EAST JORDAN, Mich. — A former art teacher says that East Jordan Public Schools responded too quickly to a newspaper’s request to view her personnel files, while the district says it acted properly, according to the newspaper involved, the Petoskey News-Review.

The News-Review filed a Freedom of Information Act request with the district for a copy of the tenure agreement between the elementary teacher and the district. The teacher’s job was terminated in a round of layoffs in June, amid investigations into charges that she assaulted a child with a ruler, the News-Review reported.

The district mailed the material eight days later, which the teacher contends was in violation of the contract agreement between the district and the teacher’s union, the News-Review reported. The contract said that the district “shall take the maximum time allowed by law” to respond to a FOIA request for a personnel file, according to the News-Review.

State law says that FOIA requests must be answered within five days, but public bodies have the option of invoking a 10-day extension with due cause, the News-Review reported. The teacher said the district should have waited 15 days to release the files, according to the News-Review. Superintendent Susan Wooden said the district had no cause to request an extension, the News-Review reported.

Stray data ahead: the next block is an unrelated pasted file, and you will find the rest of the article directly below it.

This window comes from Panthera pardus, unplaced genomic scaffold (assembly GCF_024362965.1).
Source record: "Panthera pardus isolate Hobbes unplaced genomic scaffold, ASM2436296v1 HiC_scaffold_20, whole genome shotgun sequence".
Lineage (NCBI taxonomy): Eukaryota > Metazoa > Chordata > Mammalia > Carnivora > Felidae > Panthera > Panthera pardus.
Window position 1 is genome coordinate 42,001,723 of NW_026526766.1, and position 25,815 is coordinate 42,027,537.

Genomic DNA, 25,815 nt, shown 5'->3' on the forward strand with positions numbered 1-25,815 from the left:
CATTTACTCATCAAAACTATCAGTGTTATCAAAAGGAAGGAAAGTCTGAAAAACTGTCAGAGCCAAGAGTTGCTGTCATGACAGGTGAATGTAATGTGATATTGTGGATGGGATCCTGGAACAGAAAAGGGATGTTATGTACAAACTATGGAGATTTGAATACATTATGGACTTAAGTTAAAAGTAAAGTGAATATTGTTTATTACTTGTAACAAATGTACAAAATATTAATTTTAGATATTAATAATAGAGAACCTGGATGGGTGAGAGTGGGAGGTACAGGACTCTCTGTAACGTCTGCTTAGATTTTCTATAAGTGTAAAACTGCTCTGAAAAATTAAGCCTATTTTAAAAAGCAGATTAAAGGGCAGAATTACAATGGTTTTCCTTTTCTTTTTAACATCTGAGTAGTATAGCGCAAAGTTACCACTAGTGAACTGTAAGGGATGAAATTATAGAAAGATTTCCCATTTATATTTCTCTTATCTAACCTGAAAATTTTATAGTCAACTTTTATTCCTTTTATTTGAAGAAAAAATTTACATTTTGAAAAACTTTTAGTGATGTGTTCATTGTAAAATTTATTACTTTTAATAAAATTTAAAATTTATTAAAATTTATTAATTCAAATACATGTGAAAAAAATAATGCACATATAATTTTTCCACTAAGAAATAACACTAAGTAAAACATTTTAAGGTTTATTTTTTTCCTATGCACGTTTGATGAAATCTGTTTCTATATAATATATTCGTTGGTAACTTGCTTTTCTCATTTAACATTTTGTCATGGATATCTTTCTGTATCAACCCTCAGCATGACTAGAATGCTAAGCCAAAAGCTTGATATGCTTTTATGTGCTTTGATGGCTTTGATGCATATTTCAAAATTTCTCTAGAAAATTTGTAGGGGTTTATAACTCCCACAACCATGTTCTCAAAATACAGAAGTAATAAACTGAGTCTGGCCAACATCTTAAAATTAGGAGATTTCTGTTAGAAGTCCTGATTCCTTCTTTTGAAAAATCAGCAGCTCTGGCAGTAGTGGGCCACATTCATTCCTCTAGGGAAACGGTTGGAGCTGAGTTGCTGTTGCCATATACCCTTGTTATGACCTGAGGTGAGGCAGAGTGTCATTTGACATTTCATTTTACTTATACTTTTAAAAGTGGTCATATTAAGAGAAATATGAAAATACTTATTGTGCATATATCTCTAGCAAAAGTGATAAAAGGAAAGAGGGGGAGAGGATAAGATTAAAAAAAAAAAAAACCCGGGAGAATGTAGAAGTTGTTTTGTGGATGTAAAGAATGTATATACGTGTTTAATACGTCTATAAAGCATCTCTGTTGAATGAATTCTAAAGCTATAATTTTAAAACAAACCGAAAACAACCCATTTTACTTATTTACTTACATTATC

The contract was expired at the time the FOIA request was made, and there is no replacement yet, according to the News-Review. School board members voted recently to deny the teacher’s grievance in the matter.

SOURCE:

Petoskey News-Review, “Teacher grievance tossed by East Jordan school leaders,” Sept. 22, 2011

FURTHER READING:

Mackinac Center for Public Policy, “A Flawed Court Decision Allows Public Officials to Hide Bad Behavior,” June 23, 2011

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